“And you quit because?” I brought him back to the point, hoping to get to my original question.
“I lost the tournament.” He raised his glass to the sculpture.
The figure of a man was stretched out too far on a makeshift rack. His face was twisted in pain as his back arched, making his torture that much worse. The ribs of the emaciated figure looked all too much like the folds of an accordion.
I was going to pry more but the music from the local jazz band ended and a reedy voice asked patrons to please be seated for the start of the program.
Grant took my arm and led me back to our table. After sitting, I pasted on my most dazzling smile and looked at the other guests seated with us. My eyes froze as I looked across the table to see a very surprised Caroline looking back.
I couldn’t hear any sound other than my pulse in my ears. My vision narrowed until Caroline was all I saw. I wanted nothing more than to grab the steak knife on my setting and stab her repeatedly. Instead, I grabbed my purse and stormed off to the bathroom without a word to Grant.
I dropped my purse near the sink and placed both hands on the cool marble countertop to steady myself. My breathing was ragged and my heartbeat racing. I inhaled and exhaled slowly, focusing on calming myself. When I opened my eyes again, Caroline’s image was reflected in the bathroom mirror. She looked for all the world like a frightened ghost.
Despite my glares, she came towards me and put her hand on my shoulder. I spun around, catching her off guard. She had to lean against the counter to prevent herself from falling.
“Do not speak to me.” My voice was more of a growl than words.
“I just want to explain.” She tried again.
“I said, don’t fucking speak to me!” I screamed, causing the two bathroom onlookers to quickly find new places to be.
Caroline opened her mouth then closed it. She picked up her purse from where she had dropped it on the counter and walked out of the bathroom.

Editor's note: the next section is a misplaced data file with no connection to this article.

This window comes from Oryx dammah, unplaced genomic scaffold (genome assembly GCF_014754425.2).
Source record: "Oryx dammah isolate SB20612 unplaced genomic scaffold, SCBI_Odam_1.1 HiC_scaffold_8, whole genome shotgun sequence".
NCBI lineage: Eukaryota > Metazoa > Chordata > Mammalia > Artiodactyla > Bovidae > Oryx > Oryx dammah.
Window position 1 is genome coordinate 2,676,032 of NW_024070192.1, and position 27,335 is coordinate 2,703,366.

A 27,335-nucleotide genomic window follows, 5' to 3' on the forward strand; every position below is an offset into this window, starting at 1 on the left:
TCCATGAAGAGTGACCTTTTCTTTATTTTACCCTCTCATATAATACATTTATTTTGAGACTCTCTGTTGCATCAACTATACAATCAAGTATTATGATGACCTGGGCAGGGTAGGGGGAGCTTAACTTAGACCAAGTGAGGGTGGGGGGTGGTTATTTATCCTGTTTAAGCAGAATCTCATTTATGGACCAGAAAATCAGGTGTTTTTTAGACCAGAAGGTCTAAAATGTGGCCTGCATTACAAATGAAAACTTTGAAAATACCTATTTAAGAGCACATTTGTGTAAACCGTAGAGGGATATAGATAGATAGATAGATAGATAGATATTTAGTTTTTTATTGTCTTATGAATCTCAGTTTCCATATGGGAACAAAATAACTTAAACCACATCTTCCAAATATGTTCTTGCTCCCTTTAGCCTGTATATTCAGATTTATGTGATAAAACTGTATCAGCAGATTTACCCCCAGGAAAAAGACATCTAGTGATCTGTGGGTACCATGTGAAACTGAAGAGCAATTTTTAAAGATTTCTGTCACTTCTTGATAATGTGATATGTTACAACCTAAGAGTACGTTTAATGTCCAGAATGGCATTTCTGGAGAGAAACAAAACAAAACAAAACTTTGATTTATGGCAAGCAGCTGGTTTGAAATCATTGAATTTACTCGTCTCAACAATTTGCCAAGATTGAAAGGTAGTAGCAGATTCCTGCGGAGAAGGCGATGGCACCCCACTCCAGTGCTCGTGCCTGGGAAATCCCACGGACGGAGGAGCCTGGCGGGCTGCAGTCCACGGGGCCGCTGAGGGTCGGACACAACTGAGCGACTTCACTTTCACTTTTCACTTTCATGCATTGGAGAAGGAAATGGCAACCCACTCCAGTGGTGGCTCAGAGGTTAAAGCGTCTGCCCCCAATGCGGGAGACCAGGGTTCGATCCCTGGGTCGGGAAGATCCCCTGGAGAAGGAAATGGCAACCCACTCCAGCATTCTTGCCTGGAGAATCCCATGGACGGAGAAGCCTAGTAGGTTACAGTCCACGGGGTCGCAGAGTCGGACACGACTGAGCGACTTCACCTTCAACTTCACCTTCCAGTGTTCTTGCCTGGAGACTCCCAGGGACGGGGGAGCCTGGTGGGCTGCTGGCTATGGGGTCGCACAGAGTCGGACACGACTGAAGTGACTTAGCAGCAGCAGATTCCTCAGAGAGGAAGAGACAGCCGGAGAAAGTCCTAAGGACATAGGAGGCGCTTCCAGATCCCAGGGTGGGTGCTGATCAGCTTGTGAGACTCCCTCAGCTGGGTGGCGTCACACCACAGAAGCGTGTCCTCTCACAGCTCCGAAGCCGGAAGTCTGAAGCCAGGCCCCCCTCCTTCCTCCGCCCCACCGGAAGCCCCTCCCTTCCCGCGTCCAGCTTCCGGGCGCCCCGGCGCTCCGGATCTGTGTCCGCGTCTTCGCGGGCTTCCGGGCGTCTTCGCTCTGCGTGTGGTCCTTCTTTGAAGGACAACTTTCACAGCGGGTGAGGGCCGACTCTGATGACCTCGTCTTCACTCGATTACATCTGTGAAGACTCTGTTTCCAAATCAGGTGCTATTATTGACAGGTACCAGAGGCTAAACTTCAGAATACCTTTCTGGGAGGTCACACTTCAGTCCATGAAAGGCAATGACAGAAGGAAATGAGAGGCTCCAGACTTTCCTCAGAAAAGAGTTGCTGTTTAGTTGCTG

I was near tears when I had enough control to walk out of the bathroom. Grant was waiting by the door but I walked past him without speaking. He said nothing and followed me outside. He gave his ticket to the valet and we waited in silence for the car.
We drove to his house without speaking. Only the radio gave any noise.
Grant pulled into his driveway and, still silent, walked me home.
“Call me if you need anything.” Grant said softly after I had unlocked my front door.
I looked back at him. I heard understanding in his voice and wondered if someone had told him about my first misunderstanding with Caroline. Instead of asking, I walked into my house and shut the door behind me.
It was two hours later when the phone went off that I finally realized there had been yet another misunderstanding. The cell phone that was going off in my purse had an unfamiliar ringtone.
As soon as I opened the purse, I realized the mix-up. My purse wasn’t my purse. Panic set in. I dug in the purse, ignoring the phone and praying I was wrong.
The purse wasn’t mine.
I glanced at the cell, surprised to see my name and an old picture of myself on the screen. I grabbed the phone.
“Hello?” I was half afraid to hear who was on the other end.
“Jennifer? It’s Caroline, don’t hang up.”
“You stole my fucking purse?” I was more furious than I had been when I caught her in bed with Curtis.
“No, Jen, just listen. I think they got mixed up in the bathroom,” she said.
“You did it on purpose.” I growled. “Give it back.”
“I am.” Caroline rushed her words. “Or, I will. I can’t bring it tonight, but if you can meet me for lunch tomorrow we can switch back.”